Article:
As summer approaches and midterm elections loom, it’s hard to imagine a worse climate for President Joe Biden.
The average price of gasoline is creeping toward $5 a gallon, inflation is at 40-year highs, and stocks are red, with the Dow, S&P, and Nasdaq down 9.8 percent, 14 percent, and 23 percent year-to-date, respectively.
While there are no 1970s-style gas lines yet—the result of price controls passed by President Richard Nixon—the gloomy environment is drawing comparisons to the Jimmy Carter era, a period associated with economic turmoil and malaise.
“Morale inside 1600 Pennsylvania Ave. is plummeting amid growing fears that the parallels to Jimmy Carter, another first-term Democrat plagued by soaring prices and a foreign policy morass, will stick,” Politico’s Jonathan Lemire reported on June 5.
In some ways, the Carter–Biden comparisons make sense. Both presidencies took place in the aftermath of catastrophic wars—Carter in Vietnam and Biden in Afghanistan—that ended badly and required massive amounts of deficit spending (and money printing).
Both Carter and Biden also inherited troubled economies.
When Carter took office in January 1977, annualized inflation was north of 5 percent, and the unemployment rate was even higher, 7.5 percent. Biden, meanwhile, took office during a pandemic that saw widespread government lockdowns, business closures, and unprecedented stimulus spending.
Carter initially responded by passing an ambitious legislative agenda that required the Federal Reserve to further expand the money supply. This made inflation worse. By December 1979, inflation had reached 13.3 percent.
Similarly, Biden extended federal benefits and money pumping that saw the government run a $2.8 trillion deficit in 2021—the second largest in history—followed by a $1.5 trillion omnibus spending bill.
The similarities between the Biden and Carter presidencies are clear. However, there are also notable differences, and a closer look at the Carter presidency shows Biden has not yet earned the comparison.
Jimmy Carter: An Underrated President?
Though Jimmy Carter is the president most associated with rampant inflation, it’s important to note that his presidency is just one chapter in a period remembered as the Great Inflation (1965–1982), which witnessed a huge expansion of the money supply and federal spending.
Carter didn’t start the Vietnam War or sever the United States from the gold standard—LBJ and Nixon deserve most of the credit there—but he had to address the inflationary consequences of these policies. And he eventually did.
The move helped trigger two recessions, drove the average 30-year fixed mortgage rate to 18.5 percent, and probably cost Carter the 1980 presidential election—but it put the U.S. economy on a path to monetary healing.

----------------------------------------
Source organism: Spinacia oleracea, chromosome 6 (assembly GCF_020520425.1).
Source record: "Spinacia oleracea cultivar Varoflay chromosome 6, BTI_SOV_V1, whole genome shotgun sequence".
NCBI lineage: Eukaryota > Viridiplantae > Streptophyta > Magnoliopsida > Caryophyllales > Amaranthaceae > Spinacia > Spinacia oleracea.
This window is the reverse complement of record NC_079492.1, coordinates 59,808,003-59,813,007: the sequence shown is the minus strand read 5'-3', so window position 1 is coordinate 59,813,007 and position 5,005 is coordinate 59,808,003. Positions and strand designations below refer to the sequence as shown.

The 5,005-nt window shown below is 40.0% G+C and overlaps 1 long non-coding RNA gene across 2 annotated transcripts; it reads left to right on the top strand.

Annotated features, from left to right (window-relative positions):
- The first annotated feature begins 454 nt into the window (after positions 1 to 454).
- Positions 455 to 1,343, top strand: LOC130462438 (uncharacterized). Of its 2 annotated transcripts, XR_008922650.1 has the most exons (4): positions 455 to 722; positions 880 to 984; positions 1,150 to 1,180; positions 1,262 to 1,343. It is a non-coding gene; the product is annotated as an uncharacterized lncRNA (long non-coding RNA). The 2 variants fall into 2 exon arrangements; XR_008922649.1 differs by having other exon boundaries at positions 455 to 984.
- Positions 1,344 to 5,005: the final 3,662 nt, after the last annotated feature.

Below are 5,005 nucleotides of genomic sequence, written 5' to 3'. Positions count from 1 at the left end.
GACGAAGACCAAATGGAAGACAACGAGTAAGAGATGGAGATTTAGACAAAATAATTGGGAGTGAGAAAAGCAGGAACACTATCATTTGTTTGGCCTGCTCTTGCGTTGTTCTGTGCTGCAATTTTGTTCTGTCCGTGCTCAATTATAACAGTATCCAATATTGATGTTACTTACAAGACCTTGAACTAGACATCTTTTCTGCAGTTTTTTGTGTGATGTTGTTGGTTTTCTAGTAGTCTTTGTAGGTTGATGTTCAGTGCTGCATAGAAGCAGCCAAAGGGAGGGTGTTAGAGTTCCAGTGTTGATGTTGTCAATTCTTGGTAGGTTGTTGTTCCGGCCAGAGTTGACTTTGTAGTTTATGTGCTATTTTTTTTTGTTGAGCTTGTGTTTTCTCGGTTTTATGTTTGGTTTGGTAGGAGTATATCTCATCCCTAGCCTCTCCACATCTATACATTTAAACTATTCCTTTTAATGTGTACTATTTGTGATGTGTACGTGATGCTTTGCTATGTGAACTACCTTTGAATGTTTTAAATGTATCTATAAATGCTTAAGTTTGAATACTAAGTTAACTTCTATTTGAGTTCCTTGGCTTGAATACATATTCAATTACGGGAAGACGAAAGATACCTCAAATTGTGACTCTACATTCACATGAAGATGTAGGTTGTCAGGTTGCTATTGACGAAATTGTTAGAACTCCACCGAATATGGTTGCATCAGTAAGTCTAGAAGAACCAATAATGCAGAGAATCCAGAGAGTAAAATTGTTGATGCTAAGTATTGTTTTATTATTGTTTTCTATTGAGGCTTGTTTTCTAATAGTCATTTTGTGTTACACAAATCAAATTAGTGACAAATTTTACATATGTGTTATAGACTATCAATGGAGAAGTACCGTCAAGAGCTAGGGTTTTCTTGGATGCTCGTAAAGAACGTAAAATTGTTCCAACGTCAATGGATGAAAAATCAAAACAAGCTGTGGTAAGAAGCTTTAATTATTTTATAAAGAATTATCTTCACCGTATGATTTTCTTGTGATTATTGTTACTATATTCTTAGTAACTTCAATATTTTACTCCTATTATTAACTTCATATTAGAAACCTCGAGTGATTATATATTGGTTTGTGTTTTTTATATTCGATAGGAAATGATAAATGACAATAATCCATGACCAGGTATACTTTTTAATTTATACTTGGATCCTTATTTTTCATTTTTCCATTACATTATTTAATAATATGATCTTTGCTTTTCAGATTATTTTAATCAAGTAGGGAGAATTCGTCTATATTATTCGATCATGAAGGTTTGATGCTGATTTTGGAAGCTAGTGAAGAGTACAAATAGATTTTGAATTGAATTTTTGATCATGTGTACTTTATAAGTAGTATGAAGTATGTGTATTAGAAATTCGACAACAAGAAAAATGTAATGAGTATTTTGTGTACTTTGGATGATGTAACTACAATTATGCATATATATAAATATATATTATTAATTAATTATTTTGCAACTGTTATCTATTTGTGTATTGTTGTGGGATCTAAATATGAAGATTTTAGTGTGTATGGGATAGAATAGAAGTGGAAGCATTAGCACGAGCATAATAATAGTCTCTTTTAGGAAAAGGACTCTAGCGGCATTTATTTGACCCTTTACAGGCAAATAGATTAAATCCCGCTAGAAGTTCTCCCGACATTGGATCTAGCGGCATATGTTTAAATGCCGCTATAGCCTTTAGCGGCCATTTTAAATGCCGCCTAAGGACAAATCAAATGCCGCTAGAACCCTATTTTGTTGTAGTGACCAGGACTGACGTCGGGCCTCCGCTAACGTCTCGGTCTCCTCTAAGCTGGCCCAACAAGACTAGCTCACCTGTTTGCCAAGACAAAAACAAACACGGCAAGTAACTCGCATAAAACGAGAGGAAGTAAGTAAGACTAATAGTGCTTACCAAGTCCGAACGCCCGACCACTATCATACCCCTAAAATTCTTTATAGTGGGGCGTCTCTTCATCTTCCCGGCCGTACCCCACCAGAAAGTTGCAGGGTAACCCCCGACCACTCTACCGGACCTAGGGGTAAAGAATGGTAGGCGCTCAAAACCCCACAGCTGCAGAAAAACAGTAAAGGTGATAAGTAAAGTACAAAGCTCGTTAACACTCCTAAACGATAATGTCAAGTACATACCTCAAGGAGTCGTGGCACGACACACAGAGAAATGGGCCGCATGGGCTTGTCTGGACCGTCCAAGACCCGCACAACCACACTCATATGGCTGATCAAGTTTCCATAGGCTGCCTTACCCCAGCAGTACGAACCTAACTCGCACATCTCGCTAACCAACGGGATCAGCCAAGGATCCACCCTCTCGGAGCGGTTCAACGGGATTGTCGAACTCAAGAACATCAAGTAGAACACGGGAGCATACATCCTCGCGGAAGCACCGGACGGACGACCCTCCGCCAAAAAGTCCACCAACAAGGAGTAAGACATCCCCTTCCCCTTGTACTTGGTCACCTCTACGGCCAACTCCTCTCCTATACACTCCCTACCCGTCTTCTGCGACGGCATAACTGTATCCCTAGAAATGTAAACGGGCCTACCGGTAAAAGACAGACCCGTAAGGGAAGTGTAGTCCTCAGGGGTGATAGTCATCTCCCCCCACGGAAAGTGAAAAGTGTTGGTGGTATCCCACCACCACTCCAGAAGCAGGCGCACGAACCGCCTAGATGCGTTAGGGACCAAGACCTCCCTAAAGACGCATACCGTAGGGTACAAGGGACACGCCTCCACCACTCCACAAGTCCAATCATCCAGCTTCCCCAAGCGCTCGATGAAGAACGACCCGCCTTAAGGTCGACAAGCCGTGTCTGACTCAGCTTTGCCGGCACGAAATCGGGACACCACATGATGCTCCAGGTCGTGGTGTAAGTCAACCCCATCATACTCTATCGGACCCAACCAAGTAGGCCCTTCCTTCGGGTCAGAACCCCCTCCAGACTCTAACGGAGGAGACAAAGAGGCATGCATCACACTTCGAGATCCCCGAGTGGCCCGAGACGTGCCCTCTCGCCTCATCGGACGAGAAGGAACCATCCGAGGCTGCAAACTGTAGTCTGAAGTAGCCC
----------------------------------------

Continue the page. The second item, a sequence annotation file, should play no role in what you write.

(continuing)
Second, it’s true that both the Biden and Carter administrations suffered from high gas prices due to supply shortages, something American consumers are sensitive to. But they responded quite differently.
Facing a hostile oil cartel (OPEC) and rising prices, Carter signed the National Energy Act of 1978, which slashed federal red tape and freed up America’s energy sector, increasing U.S. energy production and easing supply constraints.
“The deregulation of oil and natural gas prices that resulted would lead to a vast increase in the supply of energy in the 1980s, and consequently a lowering of prices,” wrote Robert A. Strong, professor of politics at Washington and Lee University.
Biden’s actions are a stark contrast.
Unlike Carter, Biden inherited an economy that was essentially energy independent (as recently as 2019 the United States was producing more energy than it was consuming). But upon taking office, Biden began to choke energy production and distribution through various executive orders, regulations, and treaties. Americans for Prosperity, a libertarian-conservative political advocacy group, points to no fewer than 25 policies Biden passed that have made energy more expensive.
To what extent high energy prices stem from these actions versus other external factors—such as inflation and the war in Ukraine—is debatable. What’s clear is that Carter deregulated the oil and gas sector when faced with supply shortages, which lowered prices. Biden—with the exception of releasing supply from the Strategic Petroleum Reserve—has done the opposite.
Biden could learn a lot from “the Great Deregulator.”
In addition to liberalizing oil and gas, the former Georgia governor deregulated everything from railroads and beer to the airline and trucking industries, which put the U.S. economy on much sounder footing and helped propel the economic explosion of the 1980s.
Biden’s legacy is not yet written in the history books. But at this stage, the Biden–Carter comparison is unfair—to Jimmy Carter.